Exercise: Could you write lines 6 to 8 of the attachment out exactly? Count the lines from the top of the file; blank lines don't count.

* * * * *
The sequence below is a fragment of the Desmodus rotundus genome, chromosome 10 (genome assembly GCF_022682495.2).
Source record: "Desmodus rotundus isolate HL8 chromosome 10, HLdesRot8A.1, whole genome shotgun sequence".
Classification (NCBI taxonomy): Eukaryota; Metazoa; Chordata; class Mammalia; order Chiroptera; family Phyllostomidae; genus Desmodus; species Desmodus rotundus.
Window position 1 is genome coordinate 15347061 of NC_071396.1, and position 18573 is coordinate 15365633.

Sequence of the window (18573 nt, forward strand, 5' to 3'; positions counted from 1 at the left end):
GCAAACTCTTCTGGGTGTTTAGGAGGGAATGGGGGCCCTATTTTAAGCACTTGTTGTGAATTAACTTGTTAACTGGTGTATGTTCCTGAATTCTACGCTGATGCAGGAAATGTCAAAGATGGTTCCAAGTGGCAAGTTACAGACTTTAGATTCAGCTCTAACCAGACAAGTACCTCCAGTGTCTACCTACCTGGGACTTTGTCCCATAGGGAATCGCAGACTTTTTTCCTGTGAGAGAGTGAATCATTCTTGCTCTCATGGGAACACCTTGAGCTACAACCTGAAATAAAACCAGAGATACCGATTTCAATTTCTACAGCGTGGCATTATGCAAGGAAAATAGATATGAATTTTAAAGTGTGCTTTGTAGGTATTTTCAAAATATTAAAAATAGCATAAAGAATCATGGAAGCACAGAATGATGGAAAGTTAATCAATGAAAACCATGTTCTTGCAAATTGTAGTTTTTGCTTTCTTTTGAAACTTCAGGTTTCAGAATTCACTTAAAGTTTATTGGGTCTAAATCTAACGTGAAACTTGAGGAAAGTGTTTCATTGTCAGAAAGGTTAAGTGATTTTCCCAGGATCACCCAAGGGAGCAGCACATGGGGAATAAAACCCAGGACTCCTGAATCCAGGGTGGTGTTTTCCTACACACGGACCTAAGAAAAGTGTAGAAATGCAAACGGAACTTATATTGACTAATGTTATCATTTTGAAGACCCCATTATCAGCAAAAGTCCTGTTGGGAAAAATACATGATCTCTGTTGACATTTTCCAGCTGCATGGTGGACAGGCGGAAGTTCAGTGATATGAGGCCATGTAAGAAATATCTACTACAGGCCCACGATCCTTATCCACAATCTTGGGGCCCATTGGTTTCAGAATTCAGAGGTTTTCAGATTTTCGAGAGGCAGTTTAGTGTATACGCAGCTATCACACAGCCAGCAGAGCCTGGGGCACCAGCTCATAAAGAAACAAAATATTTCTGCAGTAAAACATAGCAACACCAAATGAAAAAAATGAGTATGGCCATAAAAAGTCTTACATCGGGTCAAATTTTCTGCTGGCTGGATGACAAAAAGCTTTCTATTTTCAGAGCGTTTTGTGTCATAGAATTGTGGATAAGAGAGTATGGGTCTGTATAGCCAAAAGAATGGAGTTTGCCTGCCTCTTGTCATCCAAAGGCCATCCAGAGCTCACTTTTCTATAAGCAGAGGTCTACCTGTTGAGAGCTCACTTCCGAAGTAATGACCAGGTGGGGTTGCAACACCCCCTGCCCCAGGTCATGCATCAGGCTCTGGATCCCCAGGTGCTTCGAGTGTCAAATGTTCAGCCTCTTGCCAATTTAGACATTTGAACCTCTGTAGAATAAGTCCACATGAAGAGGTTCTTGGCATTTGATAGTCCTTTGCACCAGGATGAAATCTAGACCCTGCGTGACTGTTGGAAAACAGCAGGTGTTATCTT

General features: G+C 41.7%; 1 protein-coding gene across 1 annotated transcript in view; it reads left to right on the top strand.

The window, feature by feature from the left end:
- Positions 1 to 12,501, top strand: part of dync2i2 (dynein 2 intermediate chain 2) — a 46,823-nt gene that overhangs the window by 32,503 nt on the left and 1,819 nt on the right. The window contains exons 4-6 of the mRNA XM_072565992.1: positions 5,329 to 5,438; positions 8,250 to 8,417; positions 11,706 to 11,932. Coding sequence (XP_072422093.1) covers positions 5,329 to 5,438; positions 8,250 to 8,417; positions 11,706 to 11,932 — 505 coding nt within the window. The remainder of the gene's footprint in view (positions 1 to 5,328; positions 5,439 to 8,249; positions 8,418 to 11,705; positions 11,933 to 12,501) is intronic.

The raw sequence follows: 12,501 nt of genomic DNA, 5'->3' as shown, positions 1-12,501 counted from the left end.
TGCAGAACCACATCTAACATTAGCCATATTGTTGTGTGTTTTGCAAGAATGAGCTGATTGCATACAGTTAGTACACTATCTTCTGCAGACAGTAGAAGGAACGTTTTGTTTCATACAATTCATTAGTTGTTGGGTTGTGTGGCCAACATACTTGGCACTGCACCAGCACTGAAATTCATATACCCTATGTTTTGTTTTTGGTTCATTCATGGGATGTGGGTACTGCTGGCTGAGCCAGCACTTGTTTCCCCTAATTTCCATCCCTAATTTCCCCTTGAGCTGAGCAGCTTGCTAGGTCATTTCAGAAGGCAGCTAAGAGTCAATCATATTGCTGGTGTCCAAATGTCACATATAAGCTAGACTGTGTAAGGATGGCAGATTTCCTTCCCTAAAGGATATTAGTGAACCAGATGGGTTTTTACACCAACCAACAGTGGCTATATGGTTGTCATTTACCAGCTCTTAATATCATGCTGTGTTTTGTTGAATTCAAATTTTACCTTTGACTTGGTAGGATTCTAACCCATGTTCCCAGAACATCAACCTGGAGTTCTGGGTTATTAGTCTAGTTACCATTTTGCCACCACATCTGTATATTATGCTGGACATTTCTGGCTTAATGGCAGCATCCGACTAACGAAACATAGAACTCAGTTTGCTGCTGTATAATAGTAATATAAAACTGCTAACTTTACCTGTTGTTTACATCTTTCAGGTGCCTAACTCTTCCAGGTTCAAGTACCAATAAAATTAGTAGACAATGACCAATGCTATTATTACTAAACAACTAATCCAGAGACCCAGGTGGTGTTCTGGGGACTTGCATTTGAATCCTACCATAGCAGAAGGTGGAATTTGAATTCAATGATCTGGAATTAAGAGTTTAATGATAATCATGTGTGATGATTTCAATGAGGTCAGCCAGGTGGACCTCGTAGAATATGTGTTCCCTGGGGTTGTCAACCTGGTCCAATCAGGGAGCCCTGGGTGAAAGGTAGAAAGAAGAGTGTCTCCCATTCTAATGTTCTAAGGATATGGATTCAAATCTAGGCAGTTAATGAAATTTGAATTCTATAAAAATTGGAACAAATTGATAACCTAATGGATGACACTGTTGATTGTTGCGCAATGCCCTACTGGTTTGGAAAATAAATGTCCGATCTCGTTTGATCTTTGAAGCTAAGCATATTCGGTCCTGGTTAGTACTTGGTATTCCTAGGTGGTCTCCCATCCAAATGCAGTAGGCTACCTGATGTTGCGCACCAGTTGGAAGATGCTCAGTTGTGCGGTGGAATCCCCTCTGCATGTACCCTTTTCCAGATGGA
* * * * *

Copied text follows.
GCAAACTCTTCTGGGTGTTTAGGAGGGAATGGGGGCCCTATTTTAAGCACTTGTTGTGAATTAACTTGTTAACTGGTGTATGTTCCTGAATTCTACGCTGATGCAGGAAATGTCAAAGATGGTTCCAAGTGGCAAGTTACAGACTTTAGATTCAGCTCTAACCAGACAAGTACCTCCAGTGTCTACCTACCTGGGACTTTGTCCCATAGGGAATCGCAGACTTTTTTCCTGTGAGAGAGTGAATCATTCTTGCTCTCATGGGAACACCTTGAGCTACAACCTGAAATAAAACCAGAGATACCGATTTCAATTTCTACAGCGTGGCATTATGCAAGGAAAATAGATATGAATTTTAAAGTGTGCTTTGTAGGTATTTTCAAAATATTAAAAATAGCATAAAGAATCATGGAAGCACAGAATGATGGAAAGTTAATCAATGAAAACCATGTTCTTGCAAATTGTAGTTTTTGCTTTCTTTTGAAACTTCAGGTTTCAGAATTCACTTAAAGTTTATTGGGTCTAAATCTAACGTGAAACTTGAGGAAAGTGTTTCATTGTCAGAAAGGTTAAGTGATTTTCCCAGGATCACCCAAGGGAGCAGCACATGGGGAATAAAACCCAGGACTCCTGAATCCAGGGTGGTGTTTTCCTACACACGGACCTAAGAAAAGTGTAGAAATGCAAACGGAACTTATATTGACTAATGTTATCATTTTGAAGACCCCATTATCAGCAAAAGTCCTGTTGGGAAAAATACATGATCTCTGTTGACATTTTCCAGCTGCATGGTGGACAGGCGGAAGTTCAGTGATATGAGGCCATGTAAGAAATATCTACTACAGGCCCACGATCCTTATCCACAATCTTGGGGCCCATTGGTTTCAGAATTCAGAGGTTTTCAGATTTTCGAGAGGCAGTTTAGTGTATACGCAGCTATCACACAGCCAGCAGAGCCTGGGGCACCAGCTCATAAAGAAACAAAATATTTCTGCAGTAAAACATAGCAACACCAAATGAAAAAAATGAGTATGGCCATAAAAAGTCTTACATCGGGTCAAATTTTCTGCTGGCTGGATGACAAAAAGCTTTCTATTTTCAGAGCGTTTTGTGTCATAGAATTGTGGATAAGAGAGTATGGGTCTGTATAGCCAAAAGAATGGAGTTTGCCTGCCTCTTGTCATCCAAAGGCCATCCAGAGCTCACTTTTCTATAAGCAGAGGTCTACCTGTTGAGAGCTCACTTCCGAAGTAATGACCAGGTGGGGTTGCAACACCCCCTGCCCCAGGTCATGCATCAGGCTCTGGATCCCCAGGTGCTTCGAGTGTCAAATGTTCAGCCTCTTGCCAATTTAGACATTTGAACCTCTGTAGAATAAGTCCACATGAAGAGGTTCTTGGCATTTGATAGTCCTTTGCACCAGGATGAAATCTAGACCCTGCGTGACTGTTGGAAAACAGCAGGTGTTATCTT

General features: G+C 41.7%; 1 protein-coding gene across 1 annotated transcript in view; it reads left to right on the top strand.

The window, feature by feature from the left end: